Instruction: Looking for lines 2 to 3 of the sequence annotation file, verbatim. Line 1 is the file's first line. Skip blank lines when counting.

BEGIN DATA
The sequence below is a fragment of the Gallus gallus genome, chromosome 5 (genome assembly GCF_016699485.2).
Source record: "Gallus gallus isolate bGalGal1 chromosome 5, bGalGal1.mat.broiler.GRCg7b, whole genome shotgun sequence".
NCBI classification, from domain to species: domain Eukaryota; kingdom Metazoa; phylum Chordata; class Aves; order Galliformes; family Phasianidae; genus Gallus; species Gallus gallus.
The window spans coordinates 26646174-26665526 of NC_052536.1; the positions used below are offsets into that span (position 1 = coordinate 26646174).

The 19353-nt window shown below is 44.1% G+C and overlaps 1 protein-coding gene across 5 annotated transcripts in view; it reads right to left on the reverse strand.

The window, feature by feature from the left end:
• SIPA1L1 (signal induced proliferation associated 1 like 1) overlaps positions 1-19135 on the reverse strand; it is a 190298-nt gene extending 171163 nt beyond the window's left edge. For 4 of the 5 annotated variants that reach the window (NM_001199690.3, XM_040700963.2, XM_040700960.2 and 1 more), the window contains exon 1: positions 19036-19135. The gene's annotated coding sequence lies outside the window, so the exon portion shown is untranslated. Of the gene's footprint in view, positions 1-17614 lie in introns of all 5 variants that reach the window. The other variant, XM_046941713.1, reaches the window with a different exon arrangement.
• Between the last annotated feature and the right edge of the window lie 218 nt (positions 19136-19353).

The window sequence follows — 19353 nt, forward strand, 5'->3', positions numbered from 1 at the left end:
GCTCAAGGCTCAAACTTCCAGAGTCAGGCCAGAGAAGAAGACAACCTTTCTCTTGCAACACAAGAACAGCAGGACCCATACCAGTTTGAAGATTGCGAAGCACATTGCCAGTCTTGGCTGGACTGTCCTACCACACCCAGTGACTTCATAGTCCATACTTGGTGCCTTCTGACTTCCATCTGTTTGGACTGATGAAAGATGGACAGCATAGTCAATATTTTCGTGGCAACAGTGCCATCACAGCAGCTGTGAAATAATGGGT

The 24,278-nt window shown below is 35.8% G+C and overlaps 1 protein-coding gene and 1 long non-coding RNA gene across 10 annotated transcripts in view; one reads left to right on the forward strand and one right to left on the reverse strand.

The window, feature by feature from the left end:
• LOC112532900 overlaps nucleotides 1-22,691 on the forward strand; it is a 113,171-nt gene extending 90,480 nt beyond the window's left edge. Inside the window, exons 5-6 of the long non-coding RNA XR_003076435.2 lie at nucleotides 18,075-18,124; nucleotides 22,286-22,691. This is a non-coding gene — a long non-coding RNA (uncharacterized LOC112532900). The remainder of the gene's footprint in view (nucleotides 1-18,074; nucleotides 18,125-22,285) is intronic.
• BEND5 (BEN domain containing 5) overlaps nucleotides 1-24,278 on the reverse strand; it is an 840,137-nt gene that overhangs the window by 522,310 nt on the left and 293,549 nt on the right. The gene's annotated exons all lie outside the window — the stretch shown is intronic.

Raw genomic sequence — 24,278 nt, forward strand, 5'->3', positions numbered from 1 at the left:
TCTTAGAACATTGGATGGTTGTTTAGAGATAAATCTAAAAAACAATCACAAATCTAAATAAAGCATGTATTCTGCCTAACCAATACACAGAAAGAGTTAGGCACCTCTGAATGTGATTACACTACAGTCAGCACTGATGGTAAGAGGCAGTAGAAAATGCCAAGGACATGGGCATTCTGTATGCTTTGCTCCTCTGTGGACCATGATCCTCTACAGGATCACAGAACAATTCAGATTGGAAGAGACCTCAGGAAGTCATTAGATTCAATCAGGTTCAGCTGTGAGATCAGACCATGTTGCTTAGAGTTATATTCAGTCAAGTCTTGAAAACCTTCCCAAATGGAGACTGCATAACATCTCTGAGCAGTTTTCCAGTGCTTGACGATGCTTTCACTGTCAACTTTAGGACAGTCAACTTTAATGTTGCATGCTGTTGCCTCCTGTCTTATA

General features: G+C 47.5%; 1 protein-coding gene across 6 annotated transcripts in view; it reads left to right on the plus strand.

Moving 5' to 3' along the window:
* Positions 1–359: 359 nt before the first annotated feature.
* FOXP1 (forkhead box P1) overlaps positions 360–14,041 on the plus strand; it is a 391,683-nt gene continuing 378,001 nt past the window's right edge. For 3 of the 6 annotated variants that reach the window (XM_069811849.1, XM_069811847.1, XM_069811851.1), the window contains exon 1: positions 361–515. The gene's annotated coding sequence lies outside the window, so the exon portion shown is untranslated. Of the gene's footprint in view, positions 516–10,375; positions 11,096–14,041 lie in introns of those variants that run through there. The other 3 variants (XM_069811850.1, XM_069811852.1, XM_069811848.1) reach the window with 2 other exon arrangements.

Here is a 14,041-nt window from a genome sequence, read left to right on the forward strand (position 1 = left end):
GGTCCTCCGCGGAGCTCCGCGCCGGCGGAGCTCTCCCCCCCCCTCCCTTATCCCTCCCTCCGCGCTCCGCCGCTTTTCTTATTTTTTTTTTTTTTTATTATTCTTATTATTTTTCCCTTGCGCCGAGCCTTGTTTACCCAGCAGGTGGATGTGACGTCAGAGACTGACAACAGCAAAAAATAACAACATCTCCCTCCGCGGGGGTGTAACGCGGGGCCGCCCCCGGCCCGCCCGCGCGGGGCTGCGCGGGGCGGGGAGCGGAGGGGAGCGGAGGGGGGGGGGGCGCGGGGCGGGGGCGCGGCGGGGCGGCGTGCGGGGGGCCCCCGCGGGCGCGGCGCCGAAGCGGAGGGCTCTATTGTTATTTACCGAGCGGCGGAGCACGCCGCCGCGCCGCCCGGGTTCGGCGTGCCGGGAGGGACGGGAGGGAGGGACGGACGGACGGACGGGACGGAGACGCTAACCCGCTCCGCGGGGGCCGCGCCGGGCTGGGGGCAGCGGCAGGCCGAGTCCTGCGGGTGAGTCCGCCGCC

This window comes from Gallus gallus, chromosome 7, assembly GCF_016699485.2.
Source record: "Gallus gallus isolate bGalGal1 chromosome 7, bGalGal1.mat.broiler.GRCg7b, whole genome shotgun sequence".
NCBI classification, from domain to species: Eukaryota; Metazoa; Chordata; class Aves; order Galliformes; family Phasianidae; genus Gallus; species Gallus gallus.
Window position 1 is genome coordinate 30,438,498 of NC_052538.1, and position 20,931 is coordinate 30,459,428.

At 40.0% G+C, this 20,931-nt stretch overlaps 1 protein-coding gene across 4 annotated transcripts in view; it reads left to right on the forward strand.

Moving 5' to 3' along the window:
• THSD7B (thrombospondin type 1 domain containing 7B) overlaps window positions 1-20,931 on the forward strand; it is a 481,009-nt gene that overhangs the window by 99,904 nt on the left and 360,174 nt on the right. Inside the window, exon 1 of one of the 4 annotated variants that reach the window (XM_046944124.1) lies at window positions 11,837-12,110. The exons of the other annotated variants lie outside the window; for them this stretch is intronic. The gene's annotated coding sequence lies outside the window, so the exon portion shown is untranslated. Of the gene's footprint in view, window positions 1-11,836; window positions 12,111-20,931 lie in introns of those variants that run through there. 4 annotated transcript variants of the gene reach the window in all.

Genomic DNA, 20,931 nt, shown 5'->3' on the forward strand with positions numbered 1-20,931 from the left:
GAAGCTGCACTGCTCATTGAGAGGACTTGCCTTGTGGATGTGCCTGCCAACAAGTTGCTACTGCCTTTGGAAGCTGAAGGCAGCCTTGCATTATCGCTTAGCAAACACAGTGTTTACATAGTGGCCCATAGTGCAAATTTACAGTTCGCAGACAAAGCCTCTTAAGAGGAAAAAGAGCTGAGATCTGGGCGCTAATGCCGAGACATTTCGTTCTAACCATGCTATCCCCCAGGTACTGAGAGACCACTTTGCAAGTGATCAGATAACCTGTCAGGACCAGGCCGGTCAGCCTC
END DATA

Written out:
Source record: "Gallus gallus isolate bGalGal1 chromosome 5, bGalGal1.mat.broiler.GRCg7b, whole genome shotgun sequence".
NCBI classification, from domain to species: domain Eukaryota; kingdom Metazoa; phylum Chordata; class Aves; order Galliformes; family Phasianidae; genus Gallus; species Gallus gallus.